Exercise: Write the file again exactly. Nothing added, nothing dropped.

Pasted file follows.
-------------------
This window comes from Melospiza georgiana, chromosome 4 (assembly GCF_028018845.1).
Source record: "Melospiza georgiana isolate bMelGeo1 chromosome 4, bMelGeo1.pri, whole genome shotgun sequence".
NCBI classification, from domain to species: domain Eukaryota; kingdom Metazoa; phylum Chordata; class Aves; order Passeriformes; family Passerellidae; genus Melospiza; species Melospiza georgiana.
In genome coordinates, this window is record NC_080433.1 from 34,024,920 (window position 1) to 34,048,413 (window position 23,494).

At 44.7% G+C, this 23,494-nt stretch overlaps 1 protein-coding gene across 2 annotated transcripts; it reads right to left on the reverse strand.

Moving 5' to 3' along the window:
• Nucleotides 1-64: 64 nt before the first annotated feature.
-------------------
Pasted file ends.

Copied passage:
This window comes from Melospiza georgiana, chromosome 4 (assembly GCF_028018845.1).
Source record: "Melospiza georgiana isolate bMelGeo1 chromosome 4, bMelGeo1.pri, whole genome shotgun sequence".
NCBI classification, from domain to species: domain Eukaryota; kingdom Metazoa; phylum Chordata; class Aves; order Passeriformes; family Passerellidae; genus Melospiza; species Melospiza georgiana.
In genome coordinates, this window is record NC_080433.1 from 34,024,920 (window position 1) to 34,048,413 (window position 23,494).

At 44.7% G+C, this 23,494-nt stretch overlaps 1 protein-coding gene across 2 annotated transcripts; it reads right to left on the reverse strand.

Moving 5' to 3' along the window:
• Nucleotides 1-64: 64 nt before the first annotated feature.